Last week, I went to my first group (socially-distant-appropriate) exercise class since the pandemic. I started chatting about career and life with some classmates.
“Ugh, I’m really annoyed…I think I have to re-think my consulting practice…I thought I was done shifting. I’m 40 years old!”
I was struck by a woman who had an incredibly positive outlook on her future and career, despite that pandemic: “Well, living life means always shifting. We are never done shifting…and that’s what makes life so exciting.” Her optimism made me realize that with these life shifts, I need to revise my current plans and hold myself accountable with appropriate goals (instead of giving up on planning due to the world’s craziness).
For the last two years, I’ve never been happier with my career. Through Empower for Good, I’ve partnered with dozens of mission-driven organizations, largely in the education sector. Together with my clients and an incredible colleague, Michael Stone, we’ve created 5-year strategies, detailing goals, metrics and resources to get there. The work was hard – grueling – as we examined mission, vision, values, SMART goals, org charts and financial models over several months to create these plans.
The work paid off. With these plans, clients raised over $3.4 million in funding and philanthropy — with clearly outlined strategies, boards and investors were excited to invest in our clients and grow their impact.
Now, during the midst of a pandemic and numerous unknowns, mission-driven organizations are shifting and trying to plan with multiple scenarios. However, there is one certainty in this turbulent time: mission-driven organizations must still achieve their mission, regardless of the pandemic. With this shift comes the need for strategic planning, which includes revisiting and revising time-bound goals and metrics. Some examples from recent clients:
- Amanda Hill, Executive Director of Cowen Institute, and her team have continued to reach programming goals for Upward Bound, Earn and Learn, and Trellis participants by rapidly shifting to online platforms to offer rich learning experiences, as well as college, career, and financial aid counseling, and support with meeting basic needs. Additionally, to support families, students, educators, and practitioners facing unprecedented challenges, she and her team created resources, including interactive maps depicting citywide feeding locations and virtual college tours, FAQs for students, and a series of interviews with educational leaders across the city.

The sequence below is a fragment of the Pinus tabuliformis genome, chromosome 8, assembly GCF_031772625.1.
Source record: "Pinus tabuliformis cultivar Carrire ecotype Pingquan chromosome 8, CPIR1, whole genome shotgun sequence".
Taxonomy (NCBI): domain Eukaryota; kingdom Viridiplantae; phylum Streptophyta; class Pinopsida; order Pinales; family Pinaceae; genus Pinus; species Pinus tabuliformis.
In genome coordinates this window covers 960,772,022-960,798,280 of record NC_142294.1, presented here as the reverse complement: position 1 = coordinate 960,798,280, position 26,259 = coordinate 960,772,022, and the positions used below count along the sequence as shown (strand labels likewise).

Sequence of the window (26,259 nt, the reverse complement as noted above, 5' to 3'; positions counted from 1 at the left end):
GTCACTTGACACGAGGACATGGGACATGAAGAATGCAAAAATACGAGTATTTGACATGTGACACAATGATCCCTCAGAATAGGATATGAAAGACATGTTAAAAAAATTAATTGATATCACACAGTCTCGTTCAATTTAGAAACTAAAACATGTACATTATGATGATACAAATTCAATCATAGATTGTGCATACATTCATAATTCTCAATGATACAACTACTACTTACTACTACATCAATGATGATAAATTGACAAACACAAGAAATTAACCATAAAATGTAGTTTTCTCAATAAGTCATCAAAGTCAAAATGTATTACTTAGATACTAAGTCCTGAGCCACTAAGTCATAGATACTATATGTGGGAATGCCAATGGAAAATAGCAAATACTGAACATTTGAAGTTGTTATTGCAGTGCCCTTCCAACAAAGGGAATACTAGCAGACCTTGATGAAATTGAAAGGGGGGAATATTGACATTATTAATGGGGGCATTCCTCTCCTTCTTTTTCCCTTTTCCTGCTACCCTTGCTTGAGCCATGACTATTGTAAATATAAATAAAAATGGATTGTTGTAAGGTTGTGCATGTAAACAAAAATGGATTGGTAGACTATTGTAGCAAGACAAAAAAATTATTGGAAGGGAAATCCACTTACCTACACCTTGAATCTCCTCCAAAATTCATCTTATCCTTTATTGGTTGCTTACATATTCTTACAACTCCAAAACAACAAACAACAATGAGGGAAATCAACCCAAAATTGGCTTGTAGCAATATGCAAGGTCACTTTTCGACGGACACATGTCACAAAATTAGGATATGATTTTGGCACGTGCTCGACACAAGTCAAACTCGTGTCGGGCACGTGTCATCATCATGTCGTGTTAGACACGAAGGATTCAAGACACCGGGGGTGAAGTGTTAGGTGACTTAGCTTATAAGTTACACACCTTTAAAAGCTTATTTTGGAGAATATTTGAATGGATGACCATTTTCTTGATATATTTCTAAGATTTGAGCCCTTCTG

- Krista Patrick-Brown, Executive Director of ARISE Academy, responded to urgent technology needs by providing students with laptops and wireless access so that students could stay on track with academic growth goals. For the fall, she is deep into scenario planning including a mix of in-person and virtual instruction options, depending on the state of the pandemic in New Orleans. Stakes are even higher now as her organization plans to provide a rigorous and equitable education for students that addresses lost learning time due to closure this spring.
- Rebecca Campbell, Senior Director of TEACH!, quickly and successfully transitioned Louisiana Resource Center for Educator’s in-person teaching certification program to an all-virtual platform. While making the transition to virtual, Rebecca and her team were still incredibly committed to building quality relationships with their practitioners. This led them to create a blended model of virtual live sessions, asynchronous courses and independent work. Through this adaptive shift, LRCE is surpassing programming metrics by serving more teachers than in previous cohorts as the in-person program was limited by physical space constraints.
Organizations can only reach their missions if they have the appropriate resources and financial stability. The pandemic has caused a financial crisis, with reduced budgets within the education system and a stressful fundraising environment (see this article from Harvard Business Review). Financial sustainability during these unprecedented times may mean cost cutting, looking for efficiencies and removing redundancies.
By networking and chatting with colleagues and nonprofit leaders, I realized that even with this global shift, my consulting frameworks remain largely the same. The end goal is different as budgets may be reduced, but working backwards from this goal is the exact same process*:
- Identify your SMART goals with both impact and financial constraints
- Codify the milestones and metrics your team needs to reach these goals
- Align your resources – teams, tools, systems, etc – with your SMART goals and metrics
- Be ready to revisit your SMART goals on a consistent basis (quarterly or perhaps more regularly given current circumstances), adjust them as needed and repeat the cycle.
*Please look for future blog postings on more details of this process.
And remember: just because our environment is fluid right now doesn’t mean that we can drop the core tenets of goal setting, monitoring and overall accountability. In fact, it’s more important than ever for mission-driven organizations to double down on strategic planning, even though the tendency may be to abandon the process when things get crazy.
I wish all of you the best of luck in these strange, yet important, times. As always, I am eager to hear your thoughts and your own personal or career shifts.